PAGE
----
In This Video
- Eric Isslebacher, MD, is the director of Mass General's Healthcare Transformation Lab and co-director of the Thoracic Aortic Center
- Here, he discusses his team's approach to clinically understanding thoracic aortic disease by leveraging imaging, research and basic science components
Eric Isslebacher, MD, is the director of Mass General's Healthcare Transformation Lab and co-director of the Thoracic Aortic Center. In this video, discusses his team's approach to clinically understanding thoracic aortic disease by leveraging imaging, research and basic science components.
My interest in thoracic aortic disease dates back to when I was a trainee, a medical resident actually, in the emergency room. I took care of a patient who presented with symptoms that were very consistent with something called an acute aortic dissection. In fact, I was convinced the patient had that abnormality. I sent him for a diagnostic study called an aortogram and the radiologist told me that he didn't have it.
For me that was problematic because I was convinced that he did and ultimately, I managed to prove that that's what he had and I sent him for surgery. But it really bothered me that we didn't know enough about the disease to diagnose it accurately, and it started my interest in figuring out how can we do this better; how can we more accurately recognize these conditions, diagnose them and treat them.
Some of the things that we're doing at the Mass General Thoracic Aortic Center, which sets us apart from many of the other programs in the country, is we are really connecting the clinical understanding of thoracic aortic disease with both the imaging and the research component, the basic science component.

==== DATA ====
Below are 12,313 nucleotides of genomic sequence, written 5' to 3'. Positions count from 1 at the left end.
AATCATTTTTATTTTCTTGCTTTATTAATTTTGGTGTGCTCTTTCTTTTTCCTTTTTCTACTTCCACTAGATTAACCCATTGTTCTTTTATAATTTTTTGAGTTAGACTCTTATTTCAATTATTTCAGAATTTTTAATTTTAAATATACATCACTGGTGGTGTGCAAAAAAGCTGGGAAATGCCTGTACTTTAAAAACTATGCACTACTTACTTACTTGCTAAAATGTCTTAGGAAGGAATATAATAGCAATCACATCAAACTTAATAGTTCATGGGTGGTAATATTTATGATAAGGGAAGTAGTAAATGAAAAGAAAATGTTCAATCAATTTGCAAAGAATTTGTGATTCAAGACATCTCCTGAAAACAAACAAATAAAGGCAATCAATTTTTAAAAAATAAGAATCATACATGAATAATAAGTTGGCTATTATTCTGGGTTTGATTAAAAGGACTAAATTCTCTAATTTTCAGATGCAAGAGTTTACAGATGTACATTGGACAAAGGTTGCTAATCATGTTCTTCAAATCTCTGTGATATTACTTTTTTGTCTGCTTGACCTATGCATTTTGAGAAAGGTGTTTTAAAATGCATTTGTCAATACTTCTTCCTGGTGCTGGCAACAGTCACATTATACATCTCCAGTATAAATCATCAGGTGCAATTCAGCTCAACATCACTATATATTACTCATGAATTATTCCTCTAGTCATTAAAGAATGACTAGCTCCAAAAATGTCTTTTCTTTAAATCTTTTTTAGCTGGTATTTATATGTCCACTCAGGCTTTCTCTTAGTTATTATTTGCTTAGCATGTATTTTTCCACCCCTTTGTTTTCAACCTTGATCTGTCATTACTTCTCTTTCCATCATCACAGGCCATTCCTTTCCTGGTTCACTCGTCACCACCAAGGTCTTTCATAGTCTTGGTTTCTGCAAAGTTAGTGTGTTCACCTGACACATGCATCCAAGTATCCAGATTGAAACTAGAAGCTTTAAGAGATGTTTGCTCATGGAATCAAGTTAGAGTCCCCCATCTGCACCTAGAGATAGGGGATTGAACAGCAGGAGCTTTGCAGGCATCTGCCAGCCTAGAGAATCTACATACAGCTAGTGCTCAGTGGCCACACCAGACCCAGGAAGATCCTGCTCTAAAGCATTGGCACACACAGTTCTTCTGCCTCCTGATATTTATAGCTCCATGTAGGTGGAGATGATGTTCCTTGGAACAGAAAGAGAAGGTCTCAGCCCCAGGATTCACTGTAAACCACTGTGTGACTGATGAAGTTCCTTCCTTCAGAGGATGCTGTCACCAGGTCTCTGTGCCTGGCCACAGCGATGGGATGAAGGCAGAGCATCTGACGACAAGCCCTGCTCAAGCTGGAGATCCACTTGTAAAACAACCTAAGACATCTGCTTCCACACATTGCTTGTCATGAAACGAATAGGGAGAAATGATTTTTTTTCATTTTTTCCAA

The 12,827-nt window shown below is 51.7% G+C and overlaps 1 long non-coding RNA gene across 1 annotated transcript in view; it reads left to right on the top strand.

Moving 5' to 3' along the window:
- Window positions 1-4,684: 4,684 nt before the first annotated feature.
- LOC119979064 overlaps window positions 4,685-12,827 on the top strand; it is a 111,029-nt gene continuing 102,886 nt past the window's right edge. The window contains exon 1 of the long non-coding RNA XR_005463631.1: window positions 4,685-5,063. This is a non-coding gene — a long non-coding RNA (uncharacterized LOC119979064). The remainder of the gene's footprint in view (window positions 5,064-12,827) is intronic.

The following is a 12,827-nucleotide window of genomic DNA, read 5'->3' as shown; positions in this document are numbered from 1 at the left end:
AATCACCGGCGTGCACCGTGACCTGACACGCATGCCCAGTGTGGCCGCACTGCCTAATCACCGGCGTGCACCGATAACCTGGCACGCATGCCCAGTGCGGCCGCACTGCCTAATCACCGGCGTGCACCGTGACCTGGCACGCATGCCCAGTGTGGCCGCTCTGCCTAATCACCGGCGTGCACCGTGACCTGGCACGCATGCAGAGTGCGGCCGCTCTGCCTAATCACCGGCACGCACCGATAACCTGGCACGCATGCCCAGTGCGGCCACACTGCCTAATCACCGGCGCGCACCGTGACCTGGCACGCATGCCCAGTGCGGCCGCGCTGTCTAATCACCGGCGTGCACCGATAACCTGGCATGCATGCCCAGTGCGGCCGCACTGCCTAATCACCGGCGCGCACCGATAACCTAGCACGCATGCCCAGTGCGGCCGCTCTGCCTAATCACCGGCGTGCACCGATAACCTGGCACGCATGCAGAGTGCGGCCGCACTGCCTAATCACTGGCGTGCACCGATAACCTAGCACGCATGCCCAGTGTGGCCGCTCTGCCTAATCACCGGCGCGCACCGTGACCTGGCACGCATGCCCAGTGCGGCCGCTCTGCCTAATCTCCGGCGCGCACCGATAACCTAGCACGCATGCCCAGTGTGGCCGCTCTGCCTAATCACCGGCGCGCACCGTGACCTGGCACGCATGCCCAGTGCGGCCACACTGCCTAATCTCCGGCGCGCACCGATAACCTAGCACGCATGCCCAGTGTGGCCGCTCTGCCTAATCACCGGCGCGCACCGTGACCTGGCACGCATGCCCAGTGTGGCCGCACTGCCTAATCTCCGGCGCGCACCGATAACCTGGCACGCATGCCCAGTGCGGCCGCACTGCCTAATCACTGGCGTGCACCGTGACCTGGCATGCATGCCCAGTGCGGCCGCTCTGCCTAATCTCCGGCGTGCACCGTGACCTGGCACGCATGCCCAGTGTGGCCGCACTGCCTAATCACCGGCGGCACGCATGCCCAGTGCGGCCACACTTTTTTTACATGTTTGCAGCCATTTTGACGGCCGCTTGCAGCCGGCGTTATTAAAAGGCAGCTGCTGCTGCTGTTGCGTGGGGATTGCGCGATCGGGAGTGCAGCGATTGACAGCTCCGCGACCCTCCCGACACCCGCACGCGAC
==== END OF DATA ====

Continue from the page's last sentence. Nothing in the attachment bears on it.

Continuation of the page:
We have an investigator on our team named Mark Lindsay, who studies the pathophysiology of thoracic aortic aneurysms, basically the genetics, the metabolomics, trying to understand the underlying mechanisms that genetic abnormalities end up leading to thoracic aortic aneurysms. We are collecting tissue samples in the OR, combining that with clinical data, genetics data and collectively, with a library of all of that data, trying to better understand the fundamental abnormalities that lead patients to develop aneurysms and to see if we can better risk stratify those patients to figure which patients are at greatest risk and need early intervention.
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